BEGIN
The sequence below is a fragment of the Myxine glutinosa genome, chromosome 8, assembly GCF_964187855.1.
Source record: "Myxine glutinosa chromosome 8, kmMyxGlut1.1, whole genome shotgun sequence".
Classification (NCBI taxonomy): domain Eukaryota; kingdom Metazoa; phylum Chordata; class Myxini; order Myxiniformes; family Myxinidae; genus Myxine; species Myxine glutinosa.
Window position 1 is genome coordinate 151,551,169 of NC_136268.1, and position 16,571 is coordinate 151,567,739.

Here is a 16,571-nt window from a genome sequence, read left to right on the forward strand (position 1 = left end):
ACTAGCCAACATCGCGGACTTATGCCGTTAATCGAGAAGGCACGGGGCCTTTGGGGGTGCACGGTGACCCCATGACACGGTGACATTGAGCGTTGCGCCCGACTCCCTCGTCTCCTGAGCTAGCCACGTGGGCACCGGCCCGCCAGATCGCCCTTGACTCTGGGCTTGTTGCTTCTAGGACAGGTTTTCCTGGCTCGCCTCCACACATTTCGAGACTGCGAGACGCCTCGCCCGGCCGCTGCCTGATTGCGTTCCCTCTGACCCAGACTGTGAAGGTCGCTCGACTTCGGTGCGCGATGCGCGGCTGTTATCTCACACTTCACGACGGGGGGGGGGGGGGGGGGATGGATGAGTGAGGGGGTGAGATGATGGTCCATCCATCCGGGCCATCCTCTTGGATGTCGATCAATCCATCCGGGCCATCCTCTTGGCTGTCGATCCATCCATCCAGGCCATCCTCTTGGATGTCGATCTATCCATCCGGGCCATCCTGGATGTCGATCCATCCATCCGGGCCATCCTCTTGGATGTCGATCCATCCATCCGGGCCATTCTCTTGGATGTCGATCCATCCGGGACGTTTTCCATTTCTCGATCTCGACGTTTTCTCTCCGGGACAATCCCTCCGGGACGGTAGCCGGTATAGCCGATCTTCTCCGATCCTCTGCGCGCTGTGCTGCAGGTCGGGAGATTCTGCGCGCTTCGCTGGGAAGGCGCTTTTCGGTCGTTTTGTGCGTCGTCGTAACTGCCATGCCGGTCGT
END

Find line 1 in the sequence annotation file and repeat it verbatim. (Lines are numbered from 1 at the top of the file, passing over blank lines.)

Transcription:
The sequence below is a fragment of the Myxine glutinosa genome, chromosome 8, assembly GCF_964187855.1.